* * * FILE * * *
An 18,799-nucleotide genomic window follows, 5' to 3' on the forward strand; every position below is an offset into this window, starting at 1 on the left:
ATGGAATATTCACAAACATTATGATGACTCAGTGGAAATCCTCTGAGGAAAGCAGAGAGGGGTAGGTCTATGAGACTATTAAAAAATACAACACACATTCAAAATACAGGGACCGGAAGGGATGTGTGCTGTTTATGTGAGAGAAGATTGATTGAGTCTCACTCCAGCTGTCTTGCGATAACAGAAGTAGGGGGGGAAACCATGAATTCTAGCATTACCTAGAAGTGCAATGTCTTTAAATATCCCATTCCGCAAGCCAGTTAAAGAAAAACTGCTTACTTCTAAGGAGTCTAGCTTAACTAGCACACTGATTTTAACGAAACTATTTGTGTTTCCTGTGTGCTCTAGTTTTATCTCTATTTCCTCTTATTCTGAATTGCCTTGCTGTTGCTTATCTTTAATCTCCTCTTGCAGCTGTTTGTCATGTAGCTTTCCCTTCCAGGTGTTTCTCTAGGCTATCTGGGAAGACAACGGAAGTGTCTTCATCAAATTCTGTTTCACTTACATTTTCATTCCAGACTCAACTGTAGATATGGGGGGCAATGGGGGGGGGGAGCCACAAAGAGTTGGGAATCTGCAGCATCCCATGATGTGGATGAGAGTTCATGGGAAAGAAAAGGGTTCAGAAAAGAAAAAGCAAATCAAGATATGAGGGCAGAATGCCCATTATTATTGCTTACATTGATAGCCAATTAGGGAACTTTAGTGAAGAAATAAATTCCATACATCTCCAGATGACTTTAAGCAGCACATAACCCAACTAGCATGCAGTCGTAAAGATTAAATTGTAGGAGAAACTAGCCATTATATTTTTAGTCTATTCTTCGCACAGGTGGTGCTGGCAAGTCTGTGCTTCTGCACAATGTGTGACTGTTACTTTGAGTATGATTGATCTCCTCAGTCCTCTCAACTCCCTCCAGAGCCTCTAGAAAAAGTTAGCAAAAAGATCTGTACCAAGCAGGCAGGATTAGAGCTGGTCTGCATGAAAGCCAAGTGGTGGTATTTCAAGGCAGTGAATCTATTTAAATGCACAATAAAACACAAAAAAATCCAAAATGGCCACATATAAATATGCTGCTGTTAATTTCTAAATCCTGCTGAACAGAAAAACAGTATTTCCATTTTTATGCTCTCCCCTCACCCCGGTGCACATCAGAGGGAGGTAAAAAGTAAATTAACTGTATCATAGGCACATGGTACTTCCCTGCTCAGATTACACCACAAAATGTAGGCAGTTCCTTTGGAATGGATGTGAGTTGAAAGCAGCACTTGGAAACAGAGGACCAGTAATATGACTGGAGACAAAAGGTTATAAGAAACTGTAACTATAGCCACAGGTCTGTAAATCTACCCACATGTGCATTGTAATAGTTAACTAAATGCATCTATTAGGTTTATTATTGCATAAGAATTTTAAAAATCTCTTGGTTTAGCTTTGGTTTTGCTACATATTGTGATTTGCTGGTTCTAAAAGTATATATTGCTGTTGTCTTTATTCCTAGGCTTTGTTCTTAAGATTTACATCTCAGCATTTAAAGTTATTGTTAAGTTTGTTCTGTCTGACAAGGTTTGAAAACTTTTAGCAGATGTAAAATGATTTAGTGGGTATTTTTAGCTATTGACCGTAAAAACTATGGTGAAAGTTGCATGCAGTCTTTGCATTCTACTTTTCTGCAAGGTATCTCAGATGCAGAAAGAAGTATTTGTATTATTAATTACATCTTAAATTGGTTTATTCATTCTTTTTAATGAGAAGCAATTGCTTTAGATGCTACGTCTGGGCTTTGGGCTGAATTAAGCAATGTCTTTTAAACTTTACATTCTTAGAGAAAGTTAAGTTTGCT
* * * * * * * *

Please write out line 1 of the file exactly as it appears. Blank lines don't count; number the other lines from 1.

An 18,799-nucleotide genomic window follows, 5' to 3' on the forward strand; every position below is an offset into this window, starting at 1 on the left: